Britain 'losing the global race on green growth', warns TUC

By agency reporter
October 21, 2013

Britain is losing the global race on green growth, a failure that could cost hundreds of thousands of jobs, the Trades Unnion Congress (TUC) General Secretary will warn today (21 October)

Frances O'Grady's warning comes as the government’s green credentials are being questioned by unions, businesses and even its own ministers.

The TUC is concerned that the government has failed to commit to a new carbon reduction target in the Energy Bill – now going through the House of Lords – despite widespread support across industry. Some MPs are now wrongly blaming green subsidies, which provide vital investment to a growing low carbon industry, for soaring energy bills.

Critics of green subsidies are being rather less vocal about the large forthcoming fracking subsidies or the soaring profits that the big six energy companies are making at the expense of hard-pressed consumers, she will say.

She will add that it’s worth remembering that fossil fuels also receive important subsidies and renewables receive far less in comparison.

New analysis by the TUC – published to coincide with its conference Green Growth: No Turning Back, has found that gas and electricity prices have increased by 152 per cent over the last decade, four times faster than inflation (38 per cent), even before the latest rises by SSE and British Gas are taken into account.

TUC General Secretary Frances O’Grady will say: “The government has been guilty of dithering over two of the biggest challenges we face today – our cost of living crisis and the need to tackle climate change by reducing carbon emissions.

“In the last decade, gas and electricity bills have increased four times faster than inflation, with another spike due this autumn as SSE and British Gas have just hiked bills. With people suffering the longest real wage squeeze in over a century these price rises have come into sharp focus.

“Caught on the back foot by Ed Miliband’s pledge to freeze energy bills, some MPs are now trying to twist this cost of living issue into one that fits their anti-green agenda.

“Consumers want action from politicians to tackle the excess profits and undeserved bonuses of the big six energy companies. Instead, green investment is now being criticised, often by the same people who champion tax breaks for fracking, recently announced by the Chancellor.

“Politicians’ timidity on green investment is costing us all dear. Cutting carbon emissions should be a great opportunity for the UK to create new apprenticeships and jobs, and rejuvenate our manufacturing sector. Moving towards a low-carbon economy could generate sustainable growth outside London and the South East.

“But we are losing the global race for green growth. While competitors such as France and Germany press ahead with active support from their governments, in the UK ministers have shown little appetite for supporting low-carbon business.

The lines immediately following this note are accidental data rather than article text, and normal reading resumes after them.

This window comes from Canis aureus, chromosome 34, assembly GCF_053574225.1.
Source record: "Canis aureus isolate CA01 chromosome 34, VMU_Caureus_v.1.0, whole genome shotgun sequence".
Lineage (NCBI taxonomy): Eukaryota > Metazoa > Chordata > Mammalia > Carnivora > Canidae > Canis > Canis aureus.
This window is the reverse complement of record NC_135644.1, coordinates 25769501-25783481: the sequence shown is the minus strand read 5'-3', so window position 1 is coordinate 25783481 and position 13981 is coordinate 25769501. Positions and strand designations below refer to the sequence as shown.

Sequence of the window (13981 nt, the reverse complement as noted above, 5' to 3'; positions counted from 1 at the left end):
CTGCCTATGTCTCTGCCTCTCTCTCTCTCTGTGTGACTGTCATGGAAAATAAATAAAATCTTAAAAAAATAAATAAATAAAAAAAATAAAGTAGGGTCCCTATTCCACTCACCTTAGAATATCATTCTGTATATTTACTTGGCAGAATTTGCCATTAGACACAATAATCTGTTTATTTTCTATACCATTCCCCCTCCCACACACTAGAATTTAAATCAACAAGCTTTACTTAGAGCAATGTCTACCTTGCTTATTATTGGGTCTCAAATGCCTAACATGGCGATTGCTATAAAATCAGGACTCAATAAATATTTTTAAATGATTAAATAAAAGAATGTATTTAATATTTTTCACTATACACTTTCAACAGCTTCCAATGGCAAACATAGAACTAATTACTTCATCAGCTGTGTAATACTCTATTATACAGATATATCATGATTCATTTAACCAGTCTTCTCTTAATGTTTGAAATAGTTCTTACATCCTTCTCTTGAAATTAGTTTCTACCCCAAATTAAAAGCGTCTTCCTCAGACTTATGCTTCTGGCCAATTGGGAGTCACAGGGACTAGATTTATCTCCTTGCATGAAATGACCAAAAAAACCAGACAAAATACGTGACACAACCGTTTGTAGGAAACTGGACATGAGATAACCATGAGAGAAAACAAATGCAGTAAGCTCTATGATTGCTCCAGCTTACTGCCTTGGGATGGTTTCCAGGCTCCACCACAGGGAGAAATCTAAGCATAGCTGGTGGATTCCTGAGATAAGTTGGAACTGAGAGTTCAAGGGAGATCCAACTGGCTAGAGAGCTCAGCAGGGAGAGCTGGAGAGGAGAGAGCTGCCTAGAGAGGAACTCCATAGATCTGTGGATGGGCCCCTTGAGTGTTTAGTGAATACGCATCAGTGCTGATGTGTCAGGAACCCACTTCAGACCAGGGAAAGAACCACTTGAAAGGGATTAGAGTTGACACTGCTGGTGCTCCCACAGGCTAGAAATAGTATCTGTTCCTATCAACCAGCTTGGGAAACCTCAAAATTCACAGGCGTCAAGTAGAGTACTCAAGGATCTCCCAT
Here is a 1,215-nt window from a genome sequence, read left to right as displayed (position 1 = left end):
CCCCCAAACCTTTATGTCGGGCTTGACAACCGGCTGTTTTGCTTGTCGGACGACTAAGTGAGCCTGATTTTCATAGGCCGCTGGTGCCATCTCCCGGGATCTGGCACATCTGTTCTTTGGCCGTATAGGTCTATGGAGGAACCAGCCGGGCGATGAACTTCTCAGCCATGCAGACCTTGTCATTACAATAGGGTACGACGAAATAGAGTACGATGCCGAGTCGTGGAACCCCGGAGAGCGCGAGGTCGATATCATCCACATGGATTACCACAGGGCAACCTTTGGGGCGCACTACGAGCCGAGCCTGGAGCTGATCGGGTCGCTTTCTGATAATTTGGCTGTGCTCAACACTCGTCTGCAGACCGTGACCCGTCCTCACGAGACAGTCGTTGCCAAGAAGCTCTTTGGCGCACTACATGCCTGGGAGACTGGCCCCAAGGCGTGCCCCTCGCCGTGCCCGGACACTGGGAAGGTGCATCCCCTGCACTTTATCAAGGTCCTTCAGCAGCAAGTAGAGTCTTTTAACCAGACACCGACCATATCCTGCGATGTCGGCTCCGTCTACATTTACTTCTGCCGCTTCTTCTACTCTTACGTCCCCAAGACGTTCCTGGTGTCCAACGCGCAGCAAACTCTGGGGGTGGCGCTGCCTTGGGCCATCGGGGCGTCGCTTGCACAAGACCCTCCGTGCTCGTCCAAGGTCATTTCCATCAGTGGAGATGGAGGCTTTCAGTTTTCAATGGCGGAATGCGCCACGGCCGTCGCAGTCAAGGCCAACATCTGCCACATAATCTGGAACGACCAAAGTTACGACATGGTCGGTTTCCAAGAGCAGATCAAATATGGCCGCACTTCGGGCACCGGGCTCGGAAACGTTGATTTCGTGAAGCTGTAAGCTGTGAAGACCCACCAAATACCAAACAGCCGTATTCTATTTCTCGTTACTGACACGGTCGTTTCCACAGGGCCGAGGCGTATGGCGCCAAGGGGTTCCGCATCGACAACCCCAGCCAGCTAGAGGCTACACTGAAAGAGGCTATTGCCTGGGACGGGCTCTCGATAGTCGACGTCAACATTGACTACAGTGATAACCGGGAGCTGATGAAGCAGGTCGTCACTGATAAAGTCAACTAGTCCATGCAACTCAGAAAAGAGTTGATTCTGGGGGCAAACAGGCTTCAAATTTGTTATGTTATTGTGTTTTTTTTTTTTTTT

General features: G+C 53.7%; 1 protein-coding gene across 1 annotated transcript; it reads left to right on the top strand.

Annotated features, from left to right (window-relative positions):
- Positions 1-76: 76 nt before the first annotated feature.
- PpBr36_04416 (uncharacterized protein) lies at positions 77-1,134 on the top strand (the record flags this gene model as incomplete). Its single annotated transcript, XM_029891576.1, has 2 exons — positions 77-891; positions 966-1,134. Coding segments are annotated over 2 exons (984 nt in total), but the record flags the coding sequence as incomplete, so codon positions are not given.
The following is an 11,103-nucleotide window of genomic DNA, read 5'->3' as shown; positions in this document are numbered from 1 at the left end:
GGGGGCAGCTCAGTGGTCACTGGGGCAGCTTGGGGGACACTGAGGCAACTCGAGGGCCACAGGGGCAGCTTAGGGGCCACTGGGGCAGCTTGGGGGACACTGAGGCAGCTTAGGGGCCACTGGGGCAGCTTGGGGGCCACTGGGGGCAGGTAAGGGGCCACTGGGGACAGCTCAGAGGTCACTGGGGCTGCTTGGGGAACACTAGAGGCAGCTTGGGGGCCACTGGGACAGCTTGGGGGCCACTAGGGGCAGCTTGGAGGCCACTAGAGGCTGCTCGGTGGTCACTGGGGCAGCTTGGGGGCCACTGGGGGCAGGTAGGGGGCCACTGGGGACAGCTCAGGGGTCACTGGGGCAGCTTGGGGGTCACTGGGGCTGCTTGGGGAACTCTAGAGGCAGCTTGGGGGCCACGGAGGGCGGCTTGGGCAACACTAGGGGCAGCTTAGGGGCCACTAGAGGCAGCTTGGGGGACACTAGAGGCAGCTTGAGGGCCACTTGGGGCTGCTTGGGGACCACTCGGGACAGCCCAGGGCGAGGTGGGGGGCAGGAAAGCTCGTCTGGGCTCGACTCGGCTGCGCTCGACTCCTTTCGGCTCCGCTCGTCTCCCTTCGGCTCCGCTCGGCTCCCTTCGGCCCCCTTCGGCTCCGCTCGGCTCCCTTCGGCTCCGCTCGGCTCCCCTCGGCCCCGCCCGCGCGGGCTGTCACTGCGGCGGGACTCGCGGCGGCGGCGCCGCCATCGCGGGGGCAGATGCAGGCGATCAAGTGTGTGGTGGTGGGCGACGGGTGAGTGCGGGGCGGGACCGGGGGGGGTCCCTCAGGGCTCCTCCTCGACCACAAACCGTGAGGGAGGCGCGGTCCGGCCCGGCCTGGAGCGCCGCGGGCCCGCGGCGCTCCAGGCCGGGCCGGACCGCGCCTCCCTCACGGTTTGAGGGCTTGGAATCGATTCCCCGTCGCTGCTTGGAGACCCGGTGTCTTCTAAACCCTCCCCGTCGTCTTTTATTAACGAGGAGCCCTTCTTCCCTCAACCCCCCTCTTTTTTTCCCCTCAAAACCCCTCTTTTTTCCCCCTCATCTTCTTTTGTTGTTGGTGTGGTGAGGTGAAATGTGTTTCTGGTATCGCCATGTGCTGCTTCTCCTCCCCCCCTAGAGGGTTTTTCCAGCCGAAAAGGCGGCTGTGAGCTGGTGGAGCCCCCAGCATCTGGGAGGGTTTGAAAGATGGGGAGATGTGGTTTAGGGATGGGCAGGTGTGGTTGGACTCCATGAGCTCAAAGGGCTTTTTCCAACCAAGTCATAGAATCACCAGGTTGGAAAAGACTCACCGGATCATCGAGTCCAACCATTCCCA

“Not only are green energy subsidies under threat, but the green investment bank has been left woefully short of funds and is unable to make use of low interest rates to borrow to invest.

"This inaction will become a drag on growth and cost hundreds of thousands of jobs. Without further investment, our increasingly antiquated high carbon energy sector will also mean even higher energy bills and increased dependency on overseas supplies."

She concluded: “It’s time for the government to stop dithering and make a firm commitment towards reducing carbon emissions. It can start by taking a firmer grip on an energy sector that is very good at generating short-term profits, but which is so far failing to meet our longer term low-carbon energy needs.”

The TUC Genral Secretary is one of several speakers at Green Growth: No Turning Back which takes place later today at the TUC’s central London headquarters. The conference will debate the role of government in tackling rising energy prices and investing in green energy and technology. It will also ask what a future low-carbon economy would mean for jobs, workplaces and commuting, as well as energy bills.

Other guest speakers at the conference include:

Sir David King, current special representative for climate change to the Foreign Secretary
Professor Julia Slingo, chief scientist at the Met Office
John Ashton, co-founder of E3G, fellow of the Grantham Institute for Climate Change at Imperial College and former climate envoy to the Foreign Secretary (2006-2012)
Iain Wright MP, shadow minister for competitiveness and enterprise
Andy Atkins, Executive Director at Friends of the Earth

Friends of the Earth Executive Director Andy Atkins said: “Decarbonising the UK’s energy system is critical to tacking climate change and key to the country’s economic prosperity.

“A target to achieve carbon-free power by 2030 will get us off the hook of increasingly expensive fossil fuels and create hundreds of thousands of jobs. The Government must grasp this opportunity when Lords vote on a target in the Energy Bill next week.

“But we need bold leadership and a decent set of policies - with a focus on helping people permanently lower their energy bills through a proper programme of home insulation.”

[Ekk/4]UK

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